"Now real-estate valuations have improved massively," Williams said.

Some of the proxy statements disclose more than just income for the top executives.

Members of the extended Murphy family are on the boards of directors of Murphy Oil, Deltic Timber and Murphy USA. Deltic Timber was spun off from Murphy Oil in 1996, and Murphy USA was spun off from Murphy Oil last year.

According to Deltic Timber's proxy, more than 100 individuals of the extended family, covering four generations, own about 26 percent of Deltic, worth about $200 million.

Madison Murphy is on all three boards and owns a total of $429 million in the three companies. First cousins of his on the Murphy Oil board are Claiborne Deming and Caroline Theus. Deming and Murphy are former chairmen of the board of Murphy Oil.

Murphy's first cousins on the Deltic board include the Rev. Christoph Keller and Robert Nolan, Deltic's chairman of the board. Hunter Pierson is the husband of a first cousin of Murphy, Keller and Nolan.

Murphy is chairman of Murphy USA. His first cousins on the Murphy USA board are Deming and Keller.

Murphy Oil, Murphy USA and Deltic consider most of the directors of their companies to be independent under the rules of the New York Stock Exchange.

"It is not uncommon to see a couple of 'legacy' family members on long-standing public companies," Henke said. "They often want to try and preserve the historical culture or the original business direction of the founding family members. However, it is important that public companies still abide by the established rules of electing independent board members in addition to any nonindependent board members."

The New York Stock Exchange requires all members of a firm's compensation committee, which determines the pay for top executives, to be independent board members, Henke said.

Family relationships are common in Arkansas companies.

Four of the five highest-paid executives at Dillard's are siblings -- William Dillard II, Alex Dillard, Mike Dillard and Drue Matheny. Their sister, Denise Mahaffy, is a Dillard's vice president and made about $770,000 last year.

William Dillard III is also a Dillard's vice president and made almost $800,000 last year.

Two daughters of Alex Dillard -- Alexandra and Annemarie -- are managers of the company. Alexandra made almost $250,000 last year and Annemarie earned about $195,000.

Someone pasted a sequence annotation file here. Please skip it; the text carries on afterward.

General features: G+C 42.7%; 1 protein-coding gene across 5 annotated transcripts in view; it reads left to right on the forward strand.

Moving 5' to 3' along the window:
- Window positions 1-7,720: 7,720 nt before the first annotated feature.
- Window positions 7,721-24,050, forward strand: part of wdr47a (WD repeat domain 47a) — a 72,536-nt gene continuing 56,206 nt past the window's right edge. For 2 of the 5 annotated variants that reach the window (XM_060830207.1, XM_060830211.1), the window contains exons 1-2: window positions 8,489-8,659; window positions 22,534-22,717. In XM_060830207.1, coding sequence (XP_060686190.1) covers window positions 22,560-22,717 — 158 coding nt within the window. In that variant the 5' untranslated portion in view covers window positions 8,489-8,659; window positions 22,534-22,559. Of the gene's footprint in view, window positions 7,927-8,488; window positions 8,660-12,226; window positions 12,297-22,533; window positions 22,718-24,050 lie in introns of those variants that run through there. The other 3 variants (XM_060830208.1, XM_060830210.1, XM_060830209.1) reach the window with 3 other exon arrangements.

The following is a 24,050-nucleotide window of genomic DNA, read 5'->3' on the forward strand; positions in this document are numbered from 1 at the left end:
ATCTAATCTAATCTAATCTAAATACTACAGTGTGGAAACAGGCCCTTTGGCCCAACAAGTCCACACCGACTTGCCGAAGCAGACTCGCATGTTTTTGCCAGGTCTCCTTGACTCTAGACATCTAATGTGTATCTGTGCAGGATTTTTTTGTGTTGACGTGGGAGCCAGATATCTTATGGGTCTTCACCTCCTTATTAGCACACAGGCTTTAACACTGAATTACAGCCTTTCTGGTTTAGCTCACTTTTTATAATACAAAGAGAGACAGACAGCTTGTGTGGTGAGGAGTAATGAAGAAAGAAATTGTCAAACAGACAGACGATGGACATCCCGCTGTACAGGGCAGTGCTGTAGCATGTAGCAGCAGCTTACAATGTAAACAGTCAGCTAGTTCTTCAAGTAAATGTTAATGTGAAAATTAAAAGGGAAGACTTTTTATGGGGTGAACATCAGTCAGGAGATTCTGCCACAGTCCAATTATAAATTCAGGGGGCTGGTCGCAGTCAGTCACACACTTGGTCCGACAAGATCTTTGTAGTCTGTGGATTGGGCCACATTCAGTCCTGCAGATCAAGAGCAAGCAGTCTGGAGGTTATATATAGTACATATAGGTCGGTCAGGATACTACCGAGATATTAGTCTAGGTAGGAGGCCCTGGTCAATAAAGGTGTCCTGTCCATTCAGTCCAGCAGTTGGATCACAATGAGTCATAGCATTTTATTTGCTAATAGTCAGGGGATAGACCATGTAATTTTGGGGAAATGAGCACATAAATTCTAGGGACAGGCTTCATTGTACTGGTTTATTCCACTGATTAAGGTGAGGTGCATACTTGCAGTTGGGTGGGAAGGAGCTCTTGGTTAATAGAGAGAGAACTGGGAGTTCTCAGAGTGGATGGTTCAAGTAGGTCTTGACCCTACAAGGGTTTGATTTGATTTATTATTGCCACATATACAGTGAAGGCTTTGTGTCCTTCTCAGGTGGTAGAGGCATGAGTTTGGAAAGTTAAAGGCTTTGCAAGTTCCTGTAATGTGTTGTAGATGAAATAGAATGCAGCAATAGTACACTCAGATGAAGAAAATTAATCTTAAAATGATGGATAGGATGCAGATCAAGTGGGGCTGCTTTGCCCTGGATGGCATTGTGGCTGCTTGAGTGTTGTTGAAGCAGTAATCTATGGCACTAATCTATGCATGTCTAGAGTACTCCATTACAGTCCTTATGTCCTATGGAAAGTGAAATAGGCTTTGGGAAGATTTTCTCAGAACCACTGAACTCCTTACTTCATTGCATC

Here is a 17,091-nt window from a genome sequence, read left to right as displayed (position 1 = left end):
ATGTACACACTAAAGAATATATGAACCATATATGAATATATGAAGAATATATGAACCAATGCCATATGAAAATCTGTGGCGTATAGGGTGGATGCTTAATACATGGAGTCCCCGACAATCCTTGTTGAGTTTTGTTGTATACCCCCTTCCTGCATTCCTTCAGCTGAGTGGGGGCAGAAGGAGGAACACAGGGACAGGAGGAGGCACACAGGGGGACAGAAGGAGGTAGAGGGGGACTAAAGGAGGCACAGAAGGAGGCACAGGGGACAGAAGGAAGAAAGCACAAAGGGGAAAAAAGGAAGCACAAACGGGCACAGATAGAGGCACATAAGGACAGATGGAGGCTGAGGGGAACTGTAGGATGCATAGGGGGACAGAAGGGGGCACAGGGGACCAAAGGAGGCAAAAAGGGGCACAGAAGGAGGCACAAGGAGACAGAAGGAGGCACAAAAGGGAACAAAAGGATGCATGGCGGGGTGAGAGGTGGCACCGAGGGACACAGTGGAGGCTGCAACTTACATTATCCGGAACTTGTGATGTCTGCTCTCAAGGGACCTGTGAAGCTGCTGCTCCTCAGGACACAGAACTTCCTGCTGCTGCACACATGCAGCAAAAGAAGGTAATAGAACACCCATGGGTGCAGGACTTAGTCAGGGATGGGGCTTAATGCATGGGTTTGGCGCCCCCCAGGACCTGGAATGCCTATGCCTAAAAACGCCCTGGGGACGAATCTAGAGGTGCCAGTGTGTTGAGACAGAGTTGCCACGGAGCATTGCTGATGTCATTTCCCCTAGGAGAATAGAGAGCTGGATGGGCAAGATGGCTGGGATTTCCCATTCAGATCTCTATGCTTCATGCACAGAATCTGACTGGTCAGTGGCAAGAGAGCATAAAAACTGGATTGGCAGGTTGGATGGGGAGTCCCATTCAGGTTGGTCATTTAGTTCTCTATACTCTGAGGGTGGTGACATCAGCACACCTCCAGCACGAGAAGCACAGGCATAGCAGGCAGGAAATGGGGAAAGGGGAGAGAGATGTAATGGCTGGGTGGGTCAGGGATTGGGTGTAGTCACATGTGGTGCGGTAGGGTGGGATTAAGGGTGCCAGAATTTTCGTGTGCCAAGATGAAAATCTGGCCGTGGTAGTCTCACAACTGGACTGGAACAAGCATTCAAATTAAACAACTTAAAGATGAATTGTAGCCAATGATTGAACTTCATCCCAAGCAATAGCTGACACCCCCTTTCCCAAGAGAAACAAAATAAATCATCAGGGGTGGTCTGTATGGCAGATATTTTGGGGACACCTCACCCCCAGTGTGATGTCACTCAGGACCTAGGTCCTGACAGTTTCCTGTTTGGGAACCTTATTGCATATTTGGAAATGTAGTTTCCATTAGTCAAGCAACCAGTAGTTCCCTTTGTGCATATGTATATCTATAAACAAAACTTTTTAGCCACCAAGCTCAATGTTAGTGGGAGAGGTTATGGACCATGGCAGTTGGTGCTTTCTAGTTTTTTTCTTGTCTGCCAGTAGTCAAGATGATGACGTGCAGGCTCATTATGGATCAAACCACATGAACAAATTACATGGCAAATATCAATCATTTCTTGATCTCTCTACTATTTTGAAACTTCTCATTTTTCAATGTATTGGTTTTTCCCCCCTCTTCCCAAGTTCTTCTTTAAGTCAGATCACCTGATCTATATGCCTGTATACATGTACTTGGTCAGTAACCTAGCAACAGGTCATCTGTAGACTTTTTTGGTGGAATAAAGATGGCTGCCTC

Two sons-in-law of Kirk Thompson, chairman of J.B. Hunt, work for the company. One was hired in December and had no reportable 2013 income. The other son-in-law earned about $410,000 last year.

Lori Haynie is the sister of Wal-Mart CEO Douglas McMillon and an executive officer of Mahco Inc. Wal-Mart paid Mahco $13.4 million last year for sporting goods and related products.

Eric Scott is the son of H. Lee Scott, a Wal-Mart director, and the chairman of Cheyenne Industries Inc. Wal-Mart paid Cheyenne and its subsidiaries about $32 million last year for the purchase of home furnishings and related products.

Nichole Bray, a senior manager in Wal-Mart's information systems division, is McMillon's sister-in-law. Wal-Mart paid Bray about $175,000 last year.

Greg Bray is a senior director in Wal-Mart's finance department and is McMillon's brother-in-law. Wal-Mart paid Greg Bray about $240,000 last year.

Stephen Weber is a senior manager in Wal-Mart's information systems division and the son-in-law of Michael Duke, a Wal-Mart director. Wal-Mart paid Weber about $175,000 last year.

Timothy Togami, a senior director in Wal-Mart's human resources department, is the brother-in-law of Rollin Ford, a Wal-Mart executive officer. Togami earned about $250,000 last year.

Jessica Salmon, a senior manager at Sam's Club, is Ford's daughter. Salmon earned about $105,000 last year.

Last year, Arvest Bank, which is owned by Jim Walton, Rob Walton and a trust of which Jim Walton is the trustee, and some Arvest subsidiaries paid Wal-Mart about $1 million for the rent of supercenter and Neighborhood Market space.

David Martin is vice president of direct sales for Windstream and is the brother-in-law of Brent Whittington, Windstream's chief operating officer. Martin made almost $250,000 last year.

Andrew Einhorn is an account executive for Windstream and the brother of Eric Einhorn, a Windstream senior vice president. Andrew Einhorn made about $115,000 last year.

SundayMonday Business on 07/20/2014

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strick9 says... July 20, 2014 at 10:31 a.m.

It's shocking that Walmart's CEO makes more than the UofA's football coach!

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carpenterretired says... July 20, 2014 at 2:01 p.m.

Part time Wal-Mart workers can go to Bentonville and see Alice Waltons billion dollar art collection for free if they can come up with enough gas money.